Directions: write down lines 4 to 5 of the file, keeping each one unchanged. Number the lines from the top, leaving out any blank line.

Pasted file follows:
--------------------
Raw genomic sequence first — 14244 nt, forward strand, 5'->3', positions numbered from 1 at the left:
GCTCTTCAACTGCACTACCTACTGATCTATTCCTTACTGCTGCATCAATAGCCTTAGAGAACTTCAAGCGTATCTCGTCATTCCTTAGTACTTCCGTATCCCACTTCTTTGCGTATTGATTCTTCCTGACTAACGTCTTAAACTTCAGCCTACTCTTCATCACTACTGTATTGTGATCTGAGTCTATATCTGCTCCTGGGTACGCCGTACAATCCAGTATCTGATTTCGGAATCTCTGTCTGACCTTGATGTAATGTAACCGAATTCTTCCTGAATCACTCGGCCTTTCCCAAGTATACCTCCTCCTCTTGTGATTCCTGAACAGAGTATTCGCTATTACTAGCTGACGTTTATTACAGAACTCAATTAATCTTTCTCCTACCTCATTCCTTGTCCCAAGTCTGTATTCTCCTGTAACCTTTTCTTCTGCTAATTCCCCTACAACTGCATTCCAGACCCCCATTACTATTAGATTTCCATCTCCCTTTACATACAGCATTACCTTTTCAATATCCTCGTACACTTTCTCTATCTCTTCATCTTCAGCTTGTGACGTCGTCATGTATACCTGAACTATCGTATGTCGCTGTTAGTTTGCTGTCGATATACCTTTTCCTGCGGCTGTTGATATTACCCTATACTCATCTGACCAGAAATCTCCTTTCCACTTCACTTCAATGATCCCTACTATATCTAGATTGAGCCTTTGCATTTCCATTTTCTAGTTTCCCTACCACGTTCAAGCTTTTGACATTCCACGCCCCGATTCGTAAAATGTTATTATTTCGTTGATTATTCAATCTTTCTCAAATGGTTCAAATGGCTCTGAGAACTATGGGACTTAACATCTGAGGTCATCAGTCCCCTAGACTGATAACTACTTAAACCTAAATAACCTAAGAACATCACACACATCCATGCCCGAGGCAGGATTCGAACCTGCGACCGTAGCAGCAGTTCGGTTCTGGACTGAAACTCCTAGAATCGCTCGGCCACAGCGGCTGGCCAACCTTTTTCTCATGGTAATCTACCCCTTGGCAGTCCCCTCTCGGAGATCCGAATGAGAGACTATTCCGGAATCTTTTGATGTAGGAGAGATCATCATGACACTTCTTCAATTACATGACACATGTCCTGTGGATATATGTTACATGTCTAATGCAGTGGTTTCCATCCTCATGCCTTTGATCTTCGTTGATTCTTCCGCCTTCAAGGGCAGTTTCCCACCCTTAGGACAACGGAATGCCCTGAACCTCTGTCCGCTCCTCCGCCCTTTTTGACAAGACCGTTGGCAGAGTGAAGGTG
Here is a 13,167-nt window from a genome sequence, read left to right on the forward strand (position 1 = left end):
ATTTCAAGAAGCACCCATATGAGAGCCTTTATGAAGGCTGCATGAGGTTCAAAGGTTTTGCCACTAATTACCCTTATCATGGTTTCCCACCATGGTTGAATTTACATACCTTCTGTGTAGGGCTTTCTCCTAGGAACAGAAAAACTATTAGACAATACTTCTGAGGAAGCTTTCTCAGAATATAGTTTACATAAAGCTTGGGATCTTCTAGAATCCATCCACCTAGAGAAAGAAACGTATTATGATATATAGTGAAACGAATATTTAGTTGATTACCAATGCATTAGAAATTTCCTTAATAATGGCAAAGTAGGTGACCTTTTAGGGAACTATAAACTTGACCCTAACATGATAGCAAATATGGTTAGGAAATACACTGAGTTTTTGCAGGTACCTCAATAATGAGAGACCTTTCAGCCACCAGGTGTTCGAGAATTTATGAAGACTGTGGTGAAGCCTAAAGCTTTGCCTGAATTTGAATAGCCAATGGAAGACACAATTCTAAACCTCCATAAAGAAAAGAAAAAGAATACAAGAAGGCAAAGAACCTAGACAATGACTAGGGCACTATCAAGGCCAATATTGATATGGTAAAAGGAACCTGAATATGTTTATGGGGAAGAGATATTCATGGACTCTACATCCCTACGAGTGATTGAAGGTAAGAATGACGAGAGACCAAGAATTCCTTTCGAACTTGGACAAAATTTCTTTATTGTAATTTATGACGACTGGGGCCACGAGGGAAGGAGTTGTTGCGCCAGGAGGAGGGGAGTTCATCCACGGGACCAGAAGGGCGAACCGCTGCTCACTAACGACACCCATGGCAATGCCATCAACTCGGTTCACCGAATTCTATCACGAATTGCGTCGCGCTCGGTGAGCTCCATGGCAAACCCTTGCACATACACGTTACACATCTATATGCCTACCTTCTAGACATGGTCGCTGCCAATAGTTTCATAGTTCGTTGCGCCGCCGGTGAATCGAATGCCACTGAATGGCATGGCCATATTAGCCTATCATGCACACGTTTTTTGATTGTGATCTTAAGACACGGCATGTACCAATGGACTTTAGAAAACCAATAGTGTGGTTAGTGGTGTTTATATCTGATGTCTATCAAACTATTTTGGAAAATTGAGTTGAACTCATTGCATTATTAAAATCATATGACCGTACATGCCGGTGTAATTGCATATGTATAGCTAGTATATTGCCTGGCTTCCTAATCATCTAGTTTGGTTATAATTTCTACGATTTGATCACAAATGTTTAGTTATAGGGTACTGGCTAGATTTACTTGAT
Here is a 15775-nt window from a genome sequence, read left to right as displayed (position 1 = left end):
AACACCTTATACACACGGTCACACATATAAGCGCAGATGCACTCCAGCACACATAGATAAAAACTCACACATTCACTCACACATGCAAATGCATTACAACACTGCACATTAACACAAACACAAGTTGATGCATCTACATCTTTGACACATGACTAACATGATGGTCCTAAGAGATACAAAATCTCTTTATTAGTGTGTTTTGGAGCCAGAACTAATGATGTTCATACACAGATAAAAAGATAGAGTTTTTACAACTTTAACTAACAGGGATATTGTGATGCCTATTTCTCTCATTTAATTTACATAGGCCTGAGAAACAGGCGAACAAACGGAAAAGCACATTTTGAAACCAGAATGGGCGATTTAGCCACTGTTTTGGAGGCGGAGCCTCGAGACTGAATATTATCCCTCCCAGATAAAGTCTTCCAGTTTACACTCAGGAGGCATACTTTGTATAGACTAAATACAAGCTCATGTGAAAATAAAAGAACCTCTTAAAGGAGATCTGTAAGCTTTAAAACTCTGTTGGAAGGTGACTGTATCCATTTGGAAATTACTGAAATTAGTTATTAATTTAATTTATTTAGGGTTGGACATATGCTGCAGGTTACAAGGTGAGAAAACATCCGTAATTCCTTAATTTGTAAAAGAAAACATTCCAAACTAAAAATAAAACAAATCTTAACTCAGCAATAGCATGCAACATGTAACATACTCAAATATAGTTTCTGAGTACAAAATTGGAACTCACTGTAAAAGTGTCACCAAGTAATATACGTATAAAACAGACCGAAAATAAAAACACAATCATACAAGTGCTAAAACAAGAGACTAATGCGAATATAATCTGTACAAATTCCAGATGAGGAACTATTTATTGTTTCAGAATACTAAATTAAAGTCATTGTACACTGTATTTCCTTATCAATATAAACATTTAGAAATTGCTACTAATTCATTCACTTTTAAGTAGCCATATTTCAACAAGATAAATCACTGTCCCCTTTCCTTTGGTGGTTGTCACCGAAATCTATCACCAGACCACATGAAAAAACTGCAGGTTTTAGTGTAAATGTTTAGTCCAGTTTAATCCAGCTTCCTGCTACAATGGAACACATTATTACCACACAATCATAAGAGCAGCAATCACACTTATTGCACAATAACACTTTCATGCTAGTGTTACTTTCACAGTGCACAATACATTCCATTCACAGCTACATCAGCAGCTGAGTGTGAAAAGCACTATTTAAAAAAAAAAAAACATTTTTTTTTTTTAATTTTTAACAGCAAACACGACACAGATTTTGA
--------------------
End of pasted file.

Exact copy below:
ATTTCAAGAAGCACCCATATGAGAGCCTTTATGAAGGCTGCATGAGGTTCAAAGGTTTTGCCACTAATTACCCTTATCATGGTTTCCCACCATGGTTGAATTTACATACCTTCTGTGTAGGGCTTTCTCCTAGGAACAGAAAAACTATTAGACAATACTTCTGAGGAAGCTTTCTCAGAATATAGTTTACATAAAGCTTGGGATCTTCTAGAATCCATCCACCTAGAGAAAGAAACGTATTATGATATATAGTGAAACGAATATTTAGTTGATTACCAATGCATTAGAAATTTCCTTAATAATGGCAAAGTAGGTGACCTTTTAGGGAACTATAAACTTGACCCTAACATGATAGCAAATATGGTTAGGAAATACACTGAGTTTTTGCAGGTACCTCAATAATGAGAGACCTTTCAGCCACCAGGTGTTCGAGAATTTATGAAGACTGTGGTGAAGCCTAAAGCTTTGCCTGAATTTGAATAGCCAATGGAAGACACAATTCTAAACCTCCATAAAGAAAAGAAAAAGAATACAAGAAGGCAAAGAACCTAGACAATGACTAGGGCACTATCAAGGCCAATATTGATATGGTAAAAGGAACCTGAATATGTTTATGGGGAAGAGATATTCATGGACTCTACATCCCTACGAGTGATTGAAGGTAAGAATGACGAGAGACCAAGAATTCCTTTCGAACTTGGACAAAATTTCTTTATTGTAATTTATGACGACTGGGGCCACGAGGGAAGGAGTTGTTGCGCCAGGAGGAGGGGAGTTCATCCACGGGACCAGAAGGGCGAACCGCTGCTCACTAACGACACCCATGGCAATGCCATCAACTCGGTTCACCGAATTCTATCACGAATTGCGTCGCGCTCGGTGAGCTCCATGGCAAACCCTTGCACATACACGTTACACATCTATATGCCTACCTTCTAGACATGGTCGCTGCCAATAGTTTCATAGTTCGTTGCGCCGCCGGTGAATCGAATGCCACTGAATGGCATGGCCATATTAGCCTATCATGCACACGTTTTTTGATTGTGATCTTAAGACACGGCATGTACCAATGGACTTTAGAAAACCAATAGTGTGGTTAGTGGTGTTTATATCTGATGTCTATCAAACTATTTTGGAAAATTGAGTTGAACTCATTGCATTATTAAAATCATATGACCGTACATGCCGGTGTAATTGCATATGTATAGCTAGTATATTGCCTGGCTTCCTAATCATCTAGTTTGGTTATAATTTCTACGATTTGATCACAAATGTTTAGTTATAGGGTACTGGCTAGATTTACTTGAT
Here is a 15775-nt window from a genome sequence, read left to right as displayed (position 1 = left end):